In addition, the rise of consumerism in the 1990s has pushed the society to the tip of materialistic worship: 71% of Chinese people measure material goods as the symbol of success, compared to 34% worldwide.

Growing up in this social and family environment, Guo has cultivated a thirst for fame and wealth. As one of the first internet generation, she lives her life online. When receiving her Maserati as her 20th birthday present, she was so excited that her hands went cold. The next thing she did was to post a photo with herself leaning on the car online.

Sex and corruption

But Guo Meimei’s luxurious present came from Wang Jun, her “Gan Die”. This term, originally meaning “adoptive father or godfather”, is now used by young women such as Guo, who seek protection and materialistic gain from older, powerful and wealthy men in exchange for sex.

The public has harboured a long-running discontent in a society where the wealthiest become ever-richer through government connections. However, this time, the Guo scandal has struck a deep nerve in both the Chinese government and public: corruption intertwined with sex.

As new hierarchies emerge in post-reform China, men with economic and political power have become sexually potent. Pan Suiming, a professor in Renmin University, finds that 45.1% of men among the top 5% of the income distribution have reported extramarital sex, while only 5% of the lowest 40% income did so.

It is reported that 90% of corruption cases in China merge with sex scandals. Anti-graft authorities have previously used ambiguous terms to accuse officials of extramarital relationships: “living a degenerate lifestyle” implying three or fewer mistresses; “moral corruption” implying more than three.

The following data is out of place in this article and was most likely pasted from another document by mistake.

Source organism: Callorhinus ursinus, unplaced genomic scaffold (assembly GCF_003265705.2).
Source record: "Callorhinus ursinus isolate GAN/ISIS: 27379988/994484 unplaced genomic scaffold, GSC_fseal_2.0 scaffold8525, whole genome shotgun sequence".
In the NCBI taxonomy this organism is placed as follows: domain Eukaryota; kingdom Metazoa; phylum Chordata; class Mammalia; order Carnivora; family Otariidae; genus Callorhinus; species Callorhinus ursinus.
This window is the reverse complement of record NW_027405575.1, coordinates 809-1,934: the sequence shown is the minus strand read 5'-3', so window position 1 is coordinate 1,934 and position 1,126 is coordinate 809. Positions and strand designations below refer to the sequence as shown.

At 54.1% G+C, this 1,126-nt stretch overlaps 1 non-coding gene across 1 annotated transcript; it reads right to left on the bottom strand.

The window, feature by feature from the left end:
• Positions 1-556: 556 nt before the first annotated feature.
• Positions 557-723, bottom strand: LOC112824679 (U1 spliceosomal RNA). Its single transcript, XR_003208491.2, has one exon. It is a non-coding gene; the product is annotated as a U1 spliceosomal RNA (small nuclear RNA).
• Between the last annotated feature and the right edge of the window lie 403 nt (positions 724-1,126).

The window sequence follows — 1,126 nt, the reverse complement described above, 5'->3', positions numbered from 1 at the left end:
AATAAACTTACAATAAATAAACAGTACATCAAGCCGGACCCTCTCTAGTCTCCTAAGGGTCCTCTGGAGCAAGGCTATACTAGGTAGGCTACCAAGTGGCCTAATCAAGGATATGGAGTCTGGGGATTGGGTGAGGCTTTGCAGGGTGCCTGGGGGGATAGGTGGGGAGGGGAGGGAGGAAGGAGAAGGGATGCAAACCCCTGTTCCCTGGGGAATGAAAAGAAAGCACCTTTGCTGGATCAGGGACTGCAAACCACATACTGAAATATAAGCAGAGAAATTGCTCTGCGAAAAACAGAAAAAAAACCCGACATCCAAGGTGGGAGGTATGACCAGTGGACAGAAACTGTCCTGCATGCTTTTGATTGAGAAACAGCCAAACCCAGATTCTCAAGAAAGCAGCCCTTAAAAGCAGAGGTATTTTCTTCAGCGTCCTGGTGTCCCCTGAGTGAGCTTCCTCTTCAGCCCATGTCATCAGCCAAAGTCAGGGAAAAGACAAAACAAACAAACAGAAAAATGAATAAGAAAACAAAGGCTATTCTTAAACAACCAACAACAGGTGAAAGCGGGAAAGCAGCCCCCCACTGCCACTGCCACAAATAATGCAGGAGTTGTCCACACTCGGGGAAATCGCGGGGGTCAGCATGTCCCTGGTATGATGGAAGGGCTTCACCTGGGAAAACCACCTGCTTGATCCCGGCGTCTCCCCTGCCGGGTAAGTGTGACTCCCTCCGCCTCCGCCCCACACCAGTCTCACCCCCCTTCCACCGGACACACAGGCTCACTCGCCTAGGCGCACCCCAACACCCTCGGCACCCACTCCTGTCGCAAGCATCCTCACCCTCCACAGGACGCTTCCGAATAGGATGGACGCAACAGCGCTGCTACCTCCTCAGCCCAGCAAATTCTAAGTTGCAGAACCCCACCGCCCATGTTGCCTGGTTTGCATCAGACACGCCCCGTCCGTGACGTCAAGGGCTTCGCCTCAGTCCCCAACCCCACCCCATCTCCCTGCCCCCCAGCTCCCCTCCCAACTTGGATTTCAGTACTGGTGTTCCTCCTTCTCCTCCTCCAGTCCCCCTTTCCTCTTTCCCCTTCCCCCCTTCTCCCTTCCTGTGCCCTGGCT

From June of this year, these long-criticised unclear charges have been substituted with adultery. The CCP anti-graft watchdog has consequently announced that party members will be governed by stricter rules to those of the country, and that party members must have higher moral standards. Officials who commit adultery and leave a negative social impression may be removed from their posts and stripped of their membership.

Adultery, which is not forbidden under China’s laws, is now prohibited under the CCP rules. Of the 15 provincial level officers investigated in July, half were charged with adultery.

However, whilst the condemnation of adultery is undoubtedly welcomed by the public, it could also be argued that by framing adultery as the root of moral corruption, the CCP may be trying to divert public blame to the individual rather than the political system as a whole.

There’s no denying that Guo Meimei has a twisted perception of success. However, by demonising this woman and others like her, and by placing the blame of all moral wrongdoings of society and politics upon them, can it really be shifted away from the ingrained corruption of China as a whole?

To some extent, Guo is also a victim of her generation and society. When the gap between the rich and poor is so wide and corruption is so rife, the public may have found a way to unleashing their anger via Guo. However, Xinhua’s seriousness about Guo could be yet another diversion strategy by the government, as ultimately she is only small fry in the vast ocean of corruption.